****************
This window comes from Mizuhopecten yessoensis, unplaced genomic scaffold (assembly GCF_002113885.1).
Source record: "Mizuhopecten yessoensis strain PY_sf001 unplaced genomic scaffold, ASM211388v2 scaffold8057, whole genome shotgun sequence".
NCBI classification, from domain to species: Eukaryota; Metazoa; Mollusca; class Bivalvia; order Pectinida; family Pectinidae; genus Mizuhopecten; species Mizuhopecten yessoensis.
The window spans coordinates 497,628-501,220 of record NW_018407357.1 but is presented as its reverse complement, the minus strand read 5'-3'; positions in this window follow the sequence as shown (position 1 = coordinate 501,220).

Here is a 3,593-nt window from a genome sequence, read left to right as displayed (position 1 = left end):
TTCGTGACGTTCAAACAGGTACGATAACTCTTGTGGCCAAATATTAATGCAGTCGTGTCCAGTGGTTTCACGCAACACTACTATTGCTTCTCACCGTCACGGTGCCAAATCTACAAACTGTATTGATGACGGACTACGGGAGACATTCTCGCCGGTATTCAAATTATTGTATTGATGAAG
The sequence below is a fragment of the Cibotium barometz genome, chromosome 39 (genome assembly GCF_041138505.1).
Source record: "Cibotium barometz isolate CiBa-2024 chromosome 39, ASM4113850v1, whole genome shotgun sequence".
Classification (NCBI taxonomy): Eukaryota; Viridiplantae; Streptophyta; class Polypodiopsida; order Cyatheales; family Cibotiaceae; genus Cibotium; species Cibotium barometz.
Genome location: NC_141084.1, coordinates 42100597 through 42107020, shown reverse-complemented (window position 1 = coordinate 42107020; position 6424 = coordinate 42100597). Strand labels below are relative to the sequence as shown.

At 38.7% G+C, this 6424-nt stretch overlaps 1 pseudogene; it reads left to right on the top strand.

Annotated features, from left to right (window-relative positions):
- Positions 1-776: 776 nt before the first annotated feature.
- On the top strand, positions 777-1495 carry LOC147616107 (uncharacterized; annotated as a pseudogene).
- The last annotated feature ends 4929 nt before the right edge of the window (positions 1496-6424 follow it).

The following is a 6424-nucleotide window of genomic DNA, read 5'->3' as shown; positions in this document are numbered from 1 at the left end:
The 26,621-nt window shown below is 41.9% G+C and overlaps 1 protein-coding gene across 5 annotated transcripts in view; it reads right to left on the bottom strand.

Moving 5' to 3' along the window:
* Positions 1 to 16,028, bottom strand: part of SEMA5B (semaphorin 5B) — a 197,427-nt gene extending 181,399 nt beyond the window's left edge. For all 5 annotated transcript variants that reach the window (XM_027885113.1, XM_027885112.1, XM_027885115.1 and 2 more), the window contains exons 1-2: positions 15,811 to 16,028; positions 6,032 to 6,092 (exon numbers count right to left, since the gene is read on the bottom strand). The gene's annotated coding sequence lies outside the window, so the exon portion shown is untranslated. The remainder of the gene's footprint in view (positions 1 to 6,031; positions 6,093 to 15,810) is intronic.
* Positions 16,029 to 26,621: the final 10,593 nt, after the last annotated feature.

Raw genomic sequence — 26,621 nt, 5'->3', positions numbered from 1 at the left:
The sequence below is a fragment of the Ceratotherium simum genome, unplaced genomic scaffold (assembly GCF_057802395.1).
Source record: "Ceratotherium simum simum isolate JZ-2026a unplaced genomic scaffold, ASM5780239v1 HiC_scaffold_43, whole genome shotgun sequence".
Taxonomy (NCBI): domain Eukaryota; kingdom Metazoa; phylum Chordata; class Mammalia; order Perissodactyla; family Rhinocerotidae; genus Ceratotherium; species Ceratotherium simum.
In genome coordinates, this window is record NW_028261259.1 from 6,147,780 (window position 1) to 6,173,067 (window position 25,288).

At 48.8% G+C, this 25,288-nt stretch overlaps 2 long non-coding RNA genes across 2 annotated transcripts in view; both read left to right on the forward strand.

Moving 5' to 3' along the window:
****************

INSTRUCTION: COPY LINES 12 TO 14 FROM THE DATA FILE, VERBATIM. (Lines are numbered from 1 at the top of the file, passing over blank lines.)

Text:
Annotated features, from left to right (window-relative positions):
- Positions 1-776: 776 nt before the first annotated feature.
- On the top strand, positions 777-1495 carry LOC147616107 (uncharacterized; annotated as a pseudogene).